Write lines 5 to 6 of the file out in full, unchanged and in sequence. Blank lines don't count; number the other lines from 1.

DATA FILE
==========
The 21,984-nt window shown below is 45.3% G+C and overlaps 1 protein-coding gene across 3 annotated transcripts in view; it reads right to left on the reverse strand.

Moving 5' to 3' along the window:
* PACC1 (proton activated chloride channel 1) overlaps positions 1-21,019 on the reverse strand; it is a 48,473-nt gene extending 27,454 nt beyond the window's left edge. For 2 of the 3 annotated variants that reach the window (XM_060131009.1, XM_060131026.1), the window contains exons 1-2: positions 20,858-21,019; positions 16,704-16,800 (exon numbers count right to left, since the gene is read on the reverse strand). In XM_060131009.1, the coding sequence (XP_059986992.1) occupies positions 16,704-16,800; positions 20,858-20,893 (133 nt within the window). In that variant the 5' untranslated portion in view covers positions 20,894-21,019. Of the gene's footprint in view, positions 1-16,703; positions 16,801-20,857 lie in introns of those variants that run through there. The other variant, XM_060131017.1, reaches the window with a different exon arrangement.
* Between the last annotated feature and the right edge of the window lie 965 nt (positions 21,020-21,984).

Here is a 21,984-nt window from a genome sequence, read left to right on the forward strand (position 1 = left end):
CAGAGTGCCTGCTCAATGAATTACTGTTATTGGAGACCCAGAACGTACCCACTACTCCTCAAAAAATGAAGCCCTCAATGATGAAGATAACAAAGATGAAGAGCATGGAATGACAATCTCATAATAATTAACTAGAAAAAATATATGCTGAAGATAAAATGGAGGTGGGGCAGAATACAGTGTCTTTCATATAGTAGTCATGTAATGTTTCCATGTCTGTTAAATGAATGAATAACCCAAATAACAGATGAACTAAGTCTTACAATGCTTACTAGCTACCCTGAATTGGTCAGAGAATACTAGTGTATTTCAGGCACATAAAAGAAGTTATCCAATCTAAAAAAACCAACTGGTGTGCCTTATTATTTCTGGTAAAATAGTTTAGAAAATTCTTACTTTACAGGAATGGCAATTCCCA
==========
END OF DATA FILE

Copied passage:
Here is a 21,984-nt window from a genome sequence, read left to right on the forward strand (position 1 = left end):
CAGAGTGCCTGCTCAATGAATTACTGTTATTGGAGACCCAGAACGTACCCACTACTCCTCAAAAAATGAAGCCCTCAATGATGAAGATAACAAAGATGAAGAGCATGGAATGACAATCTCATAATAATTAACTAGAAAAAATATATGCTGAAGATAAAATGGAGGTGGGGCAGAATACAGTGTCTTTCATATAGTAGTCATGTAATGTTTCCATGTCTGTTAAATGAATGAATAACCCAAATAACAGATGAACTAAGTCTTACAATGCTTACTAGCTACCCTGAATTGGTCAGAGAATACTAGTGTATTTCAGGCACATAAAAGAAGTTATCCAATCTAAAAAAACCAACTGGTGTGCCTTATTATTTCTGGTAAAATAGTTTAGAAAATTCTTACTTTACAGGAATGGCAATTCCCA